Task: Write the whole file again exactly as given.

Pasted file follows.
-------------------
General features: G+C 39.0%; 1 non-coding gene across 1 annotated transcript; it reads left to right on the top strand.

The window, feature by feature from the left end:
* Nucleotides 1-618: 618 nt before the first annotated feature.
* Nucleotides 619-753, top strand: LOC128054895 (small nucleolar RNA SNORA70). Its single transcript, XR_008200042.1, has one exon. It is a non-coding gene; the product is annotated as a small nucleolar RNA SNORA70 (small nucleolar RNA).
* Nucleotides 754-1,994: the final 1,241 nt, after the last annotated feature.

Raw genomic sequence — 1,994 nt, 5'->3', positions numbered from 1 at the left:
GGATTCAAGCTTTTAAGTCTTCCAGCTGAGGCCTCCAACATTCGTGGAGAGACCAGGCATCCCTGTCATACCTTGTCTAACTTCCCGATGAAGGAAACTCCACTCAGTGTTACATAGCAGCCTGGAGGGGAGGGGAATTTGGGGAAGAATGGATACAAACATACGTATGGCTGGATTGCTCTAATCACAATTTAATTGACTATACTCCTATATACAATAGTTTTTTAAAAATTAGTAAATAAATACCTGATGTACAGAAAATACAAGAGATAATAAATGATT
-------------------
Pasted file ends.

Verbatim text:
General features: G+C 39.0%; 1 non-coding gene across 1 annotated transcript; it reads left to right on the top strand.

The window, feature by feature from the left end:
* Nucleotides 1-618: 618 nt before the first annotated feature.
* Nucleotides 619-753, top strand: LOC128054895 (small nucleolar RNA SNORA70). Its single transcript, XR_008200042.1, has one exon. It is a non-coding gene; the product is annotated as a small nucleolar RNA SNORA70 (small nucleolar RNA).
* Nucleotides 754-1,994: the final 1,241 nt, after the last annotated feature.

Raw genomic sequence — 1,994 nt, 5'->3', positions numbered from 1 at the left:
GGATTCAAGCTTTTAAGTCTTCCAGCTGAGGCCTCCAACATTCGTGGAGAGACCAGGCATCCCTGTCATACCTTGTCTAACTTCCCGATGAAGGAAACTCCACTCAGTGTTACATAGCAGCCTGGAGGGGAGGGGAATTTGGGGAAGAATGGATACAAACATACGTATGGCTGGATTGCTCTAATCACAATTTAATTGACTATACTCCTATATACAATAGTTTTTTAAAAATTAGTAAATAAATACCTGATGTACAGAAAATACAAGAGATAATAAATGATT